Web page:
Chapter 1: Essay

Impetus toward a “Methodist Canadian Literature”

During its first half century, publication of book-length works figured peripherally in the activities of the Toronto-based printing, publishing, and bookselling operation of Canadian Methodists. However, its first book, decidedly pertinent and practical, did appear quickly on the heels of its formation: The Doctrines and Discipline of the Methodist Church in Canada (1829), followed in 1834 by The Doctrines and Discipline of the Wesleyan Methodist Church in British North America. In the summer of 1836, at the behest of the church Conference, the Book Committee next began work on an official music book, Sacred Harmony. When a prospectus appeared in the Christian Guardian on 9 November, it detailed that half the cost would be payable on subscribing, with the remainder due on receipt. The prospectus also acknowledged that the church’s membership included individuals from England, Ireland, Scotland, and the United States, and made a commitment to producing a volume that would meet the needs and reflect the tastes of an ethnically mixed British North American congregation. The work appeared in 1838, though this first edition was printed in New York rather than Toronto.1 A comparable authorized volume aimed at Sunday school students – The Canadian Sunday School Harp: Hymns and Tunes for Sunday Schools and the Social Circle – would appear in 1866.

The History of Methodism in Canada, title page

Development of a more broadly conceived “Methodist Canadian Literature” – that is, a body of works highlighting the contributions of Canadian Methodists and the history of Canadian Methodism – began to emerge at mid-century. The Reverend John Carroll (1809-1884) led the way in 1852 with The Stripling Preacher, or a Sketch of the Life and Character, with the Theological Remains of the Rev. Alexander S. Byrne. Carroll had been sending historical sketches about early Canadian Methodists to the Christian Guardian since 1837.2 According to its title page, The Stripling Preacher was “[w]ritten and compiled at the request of the [Methodist] Conference.”3 Its subject was a boy prodigy who died at eighteen. In the next eight years, there appeared missionary journals by the Reverends Peter Jacobs (1853), John Ryerson (1855), and Peter Jones (1860). In the case of Jones’s journal, the work itself makes it clear it was issued under the sponsorship of the church’s missionary committee rather than its printing and publishing arm.4 In 1862, George Playter (1809-1866) published his History of Methodism in Canada, initially at his own risk. However, he soon found himself in financial difficulties and appealed to the church’s Book Committee for aid, which it gave by authorizing the purchase of a “number of copies at 50 cents each, to the amount of half of Mr. Playter’s indebtedness.” Playter also wrote a second volume to his history: it was submitted to the Book Committee after his death in 1866, but never published.5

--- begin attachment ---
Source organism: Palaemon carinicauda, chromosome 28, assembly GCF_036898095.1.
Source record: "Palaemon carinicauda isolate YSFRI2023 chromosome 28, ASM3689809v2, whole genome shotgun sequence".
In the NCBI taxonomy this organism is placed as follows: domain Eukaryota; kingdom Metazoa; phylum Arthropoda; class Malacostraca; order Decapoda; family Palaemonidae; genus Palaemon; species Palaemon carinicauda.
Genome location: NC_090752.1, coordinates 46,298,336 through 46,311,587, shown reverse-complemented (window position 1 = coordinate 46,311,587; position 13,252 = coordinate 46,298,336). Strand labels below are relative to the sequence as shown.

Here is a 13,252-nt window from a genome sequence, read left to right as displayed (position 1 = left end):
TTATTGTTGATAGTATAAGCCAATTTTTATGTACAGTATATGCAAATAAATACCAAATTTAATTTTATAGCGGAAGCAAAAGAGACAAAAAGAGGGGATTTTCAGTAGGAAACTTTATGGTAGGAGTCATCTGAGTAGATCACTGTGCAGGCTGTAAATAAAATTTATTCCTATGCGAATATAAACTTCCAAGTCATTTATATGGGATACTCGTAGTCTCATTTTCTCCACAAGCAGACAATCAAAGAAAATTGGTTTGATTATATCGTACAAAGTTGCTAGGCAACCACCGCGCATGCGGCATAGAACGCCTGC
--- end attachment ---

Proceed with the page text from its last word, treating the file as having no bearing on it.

Despite the appearance of the aforementioned books between 1852 and 1862, one member of the Canadian Methodist constituency expressed discontent about the state of a Methodist Canadian Literature in the Christian Guardian in March 1865. “The question has often been asked,” stated George Case,

‘Why is it that the Wesleyans of Canada are so far behind their English and American brethren in the production of a Denominational Literature?’ I will not now attempt to explain the reasons of our deficiency in this respect; but whatever those reasons may be, it is an undeniable and humiliating fact that, beyond a few works of ephemeral character, we have produced almost nothing in the shape of a Canadian Wesleyan Literature. We have among us men of earnest spirit, great practical talent, and eminent scholarly attainments, and yet in the field of literary effort we have done very little indeed worthy of mention. Where are the works of systematic or didactic theology, religious biography, or scientific exposition, given to the Canadian public by minister or layman of our church?6

Financial concerns no doubt played a significant part in constraining the production of book-length works with a Canadian Methodist focus. Given the situation with Playter’s history, it is highly doubtful that the Toronto-based Methodist operation would have been willing to take on many of these books fully at its own financial risk. A minister’s salary, in turn, did not readily support the expenses associated with self-publication. Case also ignored the disproportionate sizes of the markets in England and the US in comparison to that of the Province of Canada: keep in mind, he wrote his comments in the Guardian prior to Confederation in 1867, and it would be 1874 before Methodists in Canada formed a church that stretched across the entirety of the new Dominion.